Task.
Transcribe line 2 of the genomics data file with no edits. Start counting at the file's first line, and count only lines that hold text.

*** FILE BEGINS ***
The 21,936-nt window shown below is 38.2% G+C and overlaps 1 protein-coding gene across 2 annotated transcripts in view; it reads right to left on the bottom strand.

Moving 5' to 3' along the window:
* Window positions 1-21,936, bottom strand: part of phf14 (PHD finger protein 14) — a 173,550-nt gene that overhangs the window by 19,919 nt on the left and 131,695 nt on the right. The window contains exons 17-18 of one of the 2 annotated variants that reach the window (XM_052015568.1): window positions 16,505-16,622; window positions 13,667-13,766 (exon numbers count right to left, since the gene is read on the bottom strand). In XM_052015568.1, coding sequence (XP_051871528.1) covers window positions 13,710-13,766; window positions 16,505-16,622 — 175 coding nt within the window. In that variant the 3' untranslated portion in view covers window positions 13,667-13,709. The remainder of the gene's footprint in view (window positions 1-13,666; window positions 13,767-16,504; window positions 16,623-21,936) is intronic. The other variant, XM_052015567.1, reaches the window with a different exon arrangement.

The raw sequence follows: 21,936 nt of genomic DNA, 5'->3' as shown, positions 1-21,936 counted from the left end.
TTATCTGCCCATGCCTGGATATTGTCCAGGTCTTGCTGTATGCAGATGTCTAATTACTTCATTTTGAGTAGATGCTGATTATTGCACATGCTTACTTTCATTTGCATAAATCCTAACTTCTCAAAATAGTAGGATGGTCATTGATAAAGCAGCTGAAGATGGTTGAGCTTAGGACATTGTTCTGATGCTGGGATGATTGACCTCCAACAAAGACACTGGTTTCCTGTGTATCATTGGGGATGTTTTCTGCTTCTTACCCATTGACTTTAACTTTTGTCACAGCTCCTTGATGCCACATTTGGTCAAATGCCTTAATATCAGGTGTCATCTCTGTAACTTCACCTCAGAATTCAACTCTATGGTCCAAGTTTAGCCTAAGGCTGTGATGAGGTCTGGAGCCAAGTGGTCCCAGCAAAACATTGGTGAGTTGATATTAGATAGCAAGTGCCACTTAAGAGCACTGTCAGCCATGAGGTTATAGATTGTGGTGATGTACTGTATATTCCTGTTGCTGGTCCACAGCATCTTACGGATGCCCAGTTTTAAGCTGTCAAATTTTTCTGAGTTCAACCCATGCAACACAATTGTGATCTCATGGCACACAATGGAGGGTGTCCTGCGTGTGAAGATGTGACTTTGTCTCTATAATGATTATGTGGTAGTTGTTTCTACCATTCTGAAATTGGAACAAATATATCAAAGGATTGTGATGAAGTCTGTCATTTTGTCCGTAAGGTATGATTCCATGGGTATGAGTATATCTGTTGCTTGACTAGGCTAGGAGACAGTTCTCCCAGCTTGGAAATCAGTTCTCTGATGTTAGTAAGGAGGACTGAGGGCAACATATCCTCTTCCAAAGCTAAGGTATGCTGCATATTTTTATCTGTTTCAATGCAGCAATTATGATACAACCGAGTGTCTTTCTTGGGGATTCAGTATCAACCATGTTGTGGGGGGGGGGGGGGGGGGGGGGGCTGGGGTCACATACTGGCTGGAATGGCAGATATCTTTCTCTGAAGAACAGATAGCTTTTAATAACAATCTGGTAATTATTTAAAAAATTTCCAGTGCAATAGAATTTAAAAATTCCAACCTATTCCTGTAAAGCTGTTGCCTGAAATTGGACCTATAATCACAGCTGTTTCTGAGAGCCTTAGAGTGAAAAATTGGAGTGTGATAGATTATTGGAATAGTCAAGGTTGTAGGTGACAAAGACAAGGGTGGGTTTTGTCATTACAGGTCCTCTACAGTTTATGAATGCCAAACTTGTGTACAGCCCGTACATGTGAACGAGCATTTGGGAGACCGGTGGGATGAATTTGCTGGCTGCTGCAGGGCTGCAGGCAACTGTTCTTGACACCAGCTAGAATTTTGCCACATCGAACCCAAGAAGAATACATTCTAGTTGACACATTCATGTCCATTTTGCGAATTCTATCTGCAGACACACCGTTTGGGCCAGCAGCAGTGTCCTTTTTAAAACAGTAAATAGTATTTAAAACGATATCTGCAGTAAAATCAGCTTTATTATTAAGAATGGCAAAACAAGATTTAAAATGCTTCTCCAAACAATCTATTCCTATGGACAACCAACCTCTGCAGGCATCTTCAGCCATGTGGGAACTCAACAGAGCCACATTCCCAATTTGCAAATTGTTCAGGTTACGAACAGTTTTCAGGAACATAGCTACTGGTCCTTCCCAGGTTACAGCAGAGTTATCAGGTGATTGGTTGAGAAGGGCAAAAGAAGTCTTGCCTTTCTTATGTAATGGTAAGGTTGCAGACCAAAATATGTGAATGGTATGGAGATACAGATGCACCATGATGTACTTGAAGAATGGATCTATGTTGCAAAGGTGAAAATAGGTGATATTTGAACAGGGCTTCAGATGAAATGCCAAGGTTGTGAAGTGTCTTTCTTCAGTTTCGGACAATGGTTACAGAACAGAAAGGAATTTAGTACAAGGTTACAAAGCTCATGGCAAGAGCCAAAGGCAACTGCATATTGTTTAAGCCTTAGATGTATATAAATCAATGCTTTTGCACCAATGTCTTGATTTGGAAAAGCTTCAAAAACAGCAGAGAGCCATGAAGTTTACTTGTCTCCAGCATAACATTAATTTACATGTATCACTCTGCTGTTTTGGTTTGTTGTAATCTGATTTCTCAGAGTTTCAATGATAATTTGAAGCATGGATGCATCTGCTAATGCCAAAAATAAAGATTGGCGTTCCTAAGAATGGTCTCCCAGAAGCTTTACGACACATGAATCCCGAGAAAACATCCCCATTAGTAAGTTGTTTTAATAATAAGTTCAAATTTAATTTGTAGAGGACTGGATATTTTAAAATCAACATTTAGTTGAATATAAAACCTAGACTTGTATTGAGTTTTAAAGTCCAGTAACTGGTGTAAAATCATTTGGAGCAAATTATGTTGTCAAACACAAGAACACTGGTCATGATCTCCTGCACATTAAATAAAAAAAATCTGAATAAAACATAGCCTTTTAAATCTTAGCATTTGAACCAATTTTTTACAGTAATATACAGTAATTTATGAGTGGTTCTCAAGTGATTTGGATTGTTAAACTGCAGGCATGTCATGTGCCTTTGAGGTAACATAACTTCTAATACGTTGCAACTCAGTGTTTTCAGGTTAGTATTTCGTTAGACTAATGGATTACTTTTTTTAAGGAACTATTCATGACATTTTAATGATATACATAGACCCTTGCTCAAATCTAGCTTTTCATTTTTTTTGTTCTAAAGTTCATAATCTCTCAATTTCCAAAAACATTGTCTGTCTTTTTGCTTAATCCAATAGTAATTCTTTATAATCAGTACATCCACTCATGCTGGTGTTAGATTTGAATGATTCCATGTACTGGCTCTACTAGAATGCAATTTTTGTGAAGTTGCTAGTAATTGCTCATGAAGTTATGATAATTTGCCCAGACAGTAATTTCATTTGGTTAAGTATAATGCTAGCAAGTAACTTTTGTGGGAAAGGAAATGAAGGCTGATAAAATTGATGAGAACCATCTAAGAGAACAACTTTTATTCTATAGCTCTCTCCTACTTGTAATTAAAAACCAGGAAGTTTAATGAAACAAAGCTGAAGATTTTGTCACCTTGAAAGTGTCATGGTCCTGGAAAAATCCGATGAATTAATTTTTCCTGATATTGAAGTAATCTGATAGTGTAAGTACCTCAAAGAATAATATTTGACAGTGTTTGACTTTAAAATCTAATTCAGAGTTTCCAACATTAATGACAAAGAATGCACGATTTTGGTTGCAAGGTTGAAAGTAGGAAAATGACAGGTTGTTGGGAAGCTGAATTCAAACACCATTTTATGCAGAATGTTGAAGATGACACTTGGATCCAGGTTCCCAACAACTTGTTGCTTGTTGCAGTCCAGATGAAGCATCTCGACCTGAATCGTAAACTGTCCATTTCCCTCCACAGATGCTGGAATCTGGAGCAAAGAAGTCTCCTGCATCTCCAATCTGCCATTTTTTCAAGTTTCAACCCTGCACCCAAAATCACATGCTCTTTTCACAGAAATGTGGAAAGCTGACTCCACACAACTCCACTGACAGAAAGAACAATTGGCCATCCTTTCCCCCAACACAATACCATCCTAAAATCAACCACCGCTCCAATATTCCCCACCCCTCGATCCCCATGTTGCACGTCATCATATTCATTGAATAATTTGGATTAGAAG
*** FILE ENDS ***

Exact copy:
Moving 5' to 3' along the window: